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Re: [PATCH] Enable writing to ATA devices, fix several bugs

From: Marco Gerards
Subject: Re: [PATCH] Enable writing to ATA devices, fix several bugs
Date: Mon, 21 Jul 2008 17:20:26 +0200
User-agent: Gnus/5.110006 (No Gnus v0.6) Emacs/21.4 (gnu/linux)

Javier Martín <address@hidden> writes:

> El lun, 21-07-2008 a las 14:49 +0200, Marco Gerards escribió:
>> Pavel Roskin <address@hidden> writes:
>> > On Sun, 2008-07-20 at 20:55 +0200, Marco Gerards wrote:
>> >> Pavel Roskin <address@hidden> writes:
>> >
>> >> > I know.  That's why I'll write it from specifications or maybe I'll
>> >> > take it from the GNU/Hurd code.
>> >> 
>> >> Taking it from Specifications will be better.
>> >> 
>> >> I think the ATA driver of GNU Mach comes from Linux 2.0 or so.  So
>> >> that won't change anything for us ;(.
>> >
>> > I don't think choosing consistent names could be interpreted as a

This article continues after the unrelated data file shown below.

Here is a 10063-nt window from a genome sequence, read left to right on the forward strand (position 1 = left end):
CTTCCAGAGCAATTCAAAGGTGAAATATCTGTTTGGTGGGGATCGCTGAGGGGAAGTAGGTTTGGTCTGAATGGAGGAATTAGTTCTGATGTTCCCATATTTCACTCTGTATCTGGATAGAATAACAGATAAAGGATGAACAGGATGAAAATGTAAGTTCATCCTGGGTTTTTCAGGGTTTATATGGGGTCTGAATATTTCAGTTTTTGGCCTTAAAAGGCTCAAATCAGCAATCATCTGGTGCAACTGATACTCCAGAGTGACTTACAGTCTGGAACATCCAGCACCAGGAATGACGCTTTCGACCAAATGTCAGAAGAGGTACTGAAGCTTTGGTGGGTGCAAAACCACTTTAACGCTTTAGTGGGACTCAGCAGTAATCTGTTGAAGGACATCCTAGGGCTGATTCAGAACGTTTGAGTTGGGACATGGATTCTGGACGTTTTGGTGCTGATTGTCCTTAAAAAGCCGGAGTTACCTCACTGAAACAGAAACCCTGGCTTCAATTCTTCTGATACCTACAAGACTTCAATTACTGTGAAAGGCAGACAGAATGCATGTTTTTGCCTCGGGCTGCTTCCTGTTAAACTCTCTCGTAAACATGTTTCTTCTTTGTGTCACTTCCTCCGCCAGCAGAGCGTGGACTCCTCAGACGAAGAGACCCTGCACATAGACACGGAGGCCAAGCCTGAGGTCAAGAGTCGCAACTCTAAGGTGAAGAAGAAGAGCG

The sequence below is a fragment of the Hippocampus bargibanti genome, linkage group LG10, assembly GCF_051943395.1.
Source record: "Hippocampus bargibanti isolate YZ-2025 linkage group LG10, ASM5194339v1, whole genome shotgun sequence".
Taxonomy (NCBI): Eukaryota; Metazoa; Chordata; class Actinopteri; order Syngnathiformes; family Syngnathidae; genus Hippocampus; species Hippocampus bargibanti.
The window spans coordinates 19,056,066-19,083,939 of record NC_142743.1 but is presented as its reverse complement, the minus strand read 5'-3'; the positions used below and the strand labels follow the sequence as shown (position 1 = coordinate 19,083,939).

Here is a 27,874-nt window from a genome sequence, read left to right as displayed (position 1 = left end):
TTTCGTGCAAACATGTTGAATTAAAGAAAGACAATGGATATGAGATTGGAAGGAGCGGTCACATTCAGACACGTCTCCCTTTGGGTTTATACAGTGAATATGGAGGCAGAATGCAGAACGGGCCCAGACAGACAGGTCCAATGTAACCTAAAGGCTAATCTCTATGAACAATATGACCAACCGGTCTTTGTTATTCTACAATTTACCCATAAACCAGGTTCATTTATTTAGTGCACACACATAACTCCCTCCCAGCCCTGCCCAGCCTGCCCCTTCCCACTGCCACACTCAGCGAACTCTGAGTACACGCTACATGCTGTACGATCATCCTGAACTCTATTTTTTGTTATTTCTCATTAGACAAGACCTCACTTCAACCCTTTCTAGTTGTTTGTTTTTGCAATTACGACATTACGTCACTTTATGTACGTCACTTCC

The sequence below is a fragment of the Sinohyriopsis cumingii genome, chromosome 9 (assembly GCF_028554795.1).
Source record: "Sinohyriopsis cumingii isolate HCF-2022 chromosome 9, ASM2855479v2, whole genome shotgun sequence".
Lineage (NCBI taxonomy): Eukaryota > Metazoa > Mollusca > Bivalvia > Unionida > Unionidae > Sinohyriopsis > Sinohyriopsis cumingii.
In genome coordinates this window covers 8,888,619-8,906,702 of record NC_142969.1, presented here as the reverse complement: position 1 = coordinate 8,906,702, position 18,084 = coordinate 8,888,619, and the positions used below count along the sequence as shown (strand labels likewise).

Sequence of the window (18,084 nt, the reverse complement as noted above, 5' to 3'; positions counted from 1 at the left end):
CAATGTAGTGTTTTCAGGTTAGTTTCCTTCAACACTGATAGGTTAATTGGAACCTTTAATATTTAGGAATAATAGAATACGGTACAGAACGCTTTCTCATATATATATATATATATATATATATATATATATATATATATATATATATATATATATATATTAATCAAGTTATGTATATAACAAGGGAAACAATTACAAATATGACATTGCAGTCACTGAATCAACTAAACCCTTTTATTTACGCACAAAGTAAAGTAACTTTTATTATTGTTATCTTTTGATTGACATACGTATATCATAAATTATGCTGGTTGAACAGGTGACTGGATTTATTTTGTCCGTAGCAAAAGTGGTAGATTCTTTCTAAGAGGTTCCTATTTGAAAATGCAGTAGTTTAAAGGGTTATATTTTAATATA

>> > copyright violation (except by companies like SCO, but then all bets are
>> > off).
>> No, you are right.  But it means that you have a look at the Linux ATA
>> code.  If you copy Linux names into our code, people could claim that
>> we looked at Linux and based our code on it.
> So what? Aren't both Linux and GRUB under the GPL? That _should_ mean
> that we can look at their code and put it into GRUB ("create a
> derivative work") either as-is or modified.

For GRUB 2 we require copyright assignments.
>> > Anyway, if I ever have a chance to touch the GRUB ATA code again, I'll
>> > use FreeBSD as a reference.  Using specification is probably not the
>> > best idea because we need GRUB to work on the real life hardware, and we
>> > need to be prepared to handle known quirks in popular hardware.
>> We were talking about not looking at copyrighted code as a
>> reference...  But looking at FreeBSD would be better than looking at
>> Linux if we want to avoid possible copyright problems.
> I still don't understand this: the GPL includes an irrevocable grant as
> long as the license is obeyed. As for copyright problems, Linux has had
> several clashes (SCO et al), but in each and every instance people has
> raised against the attacker, defended Linux and won in court. I say it
> "offers" quite good copyright shielding.

This isn't about licenses.  This is about copyright.


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